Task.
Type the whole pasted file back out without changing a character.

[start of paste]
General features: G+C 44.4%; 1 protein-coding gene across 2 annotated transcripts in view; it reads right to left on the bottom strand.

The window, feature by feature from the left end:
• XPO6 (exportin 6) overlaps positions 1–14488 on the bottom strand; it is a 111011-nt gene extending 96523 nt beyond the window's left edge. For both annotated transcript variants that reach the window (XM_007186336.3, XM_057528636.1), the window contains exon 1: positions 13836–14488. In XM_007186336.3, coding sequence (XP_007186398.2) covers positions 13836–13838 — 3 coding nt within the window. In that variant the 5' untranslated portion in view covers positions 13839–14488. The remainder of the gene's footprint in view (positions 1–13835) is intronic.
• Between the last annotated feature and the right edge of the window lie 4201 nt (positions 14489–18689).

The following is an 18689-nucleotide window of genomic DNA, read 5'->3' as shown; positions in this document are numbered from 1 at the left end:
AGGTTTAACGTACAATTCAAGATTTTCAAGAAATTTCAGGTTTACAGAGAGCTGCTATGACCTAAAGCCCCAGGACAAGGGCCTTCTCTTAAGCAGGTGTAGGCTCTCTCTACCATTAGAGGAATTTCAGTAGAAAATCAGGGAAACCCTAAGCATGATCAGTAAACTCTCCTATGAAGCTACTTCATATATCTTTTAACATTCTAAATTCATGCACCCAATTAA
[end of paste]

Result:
General features: G+C 44.4%; 1 protein-coding gene across 2 annotated transcripts in view; it reads right to left on the bottom strand.

The window, feature by feature from the left end:
• XPO6 (exportin 6) overlaps positions 1–14488 on the bottom strand; it is a 111011-nt gene extending 96523 nt beyond the window's left edge. For both annotated transcript variants that reach the window (XM_007186336.3, XM_057528636.1), the window contains exon 1: positions 13836–14488. In XM_007186336.3, coding sequence (XP_007186398.2) covers positions 13836–13838 — 3 coding nt within the window. In that variant the 5' untranslated portion in view covers positions 13839–14488. The remainder of the gene's footprint in view (positions 1–13835) is intronic.
• Between the last annotated feature and the right edge of the window lie 4201 nt (positions 14489–18689).

The following is an 18689-nucleotide window of genomic DNA, read 5'->3' as shown; positions in this document are numbered from 1 at the left end:
AGGTTTAACGTACAATTCAAGATTTTCAAGAAATTTCAGGTTTACAGAGAGCTGCTATGACCTAAAGCCCCAGGACAAGGGCCTTCTCTTAAGCAGGTGTAGGCTCTCTCTACCATTAGAGGAATTTCAGTAGAAAATCAGGGAAACCCTAAGCATGATCAGTAAACTCTCCTATGAAGCTACTTCATATATCTTTTAACATTCTAAATTCATGCACCCAATTAA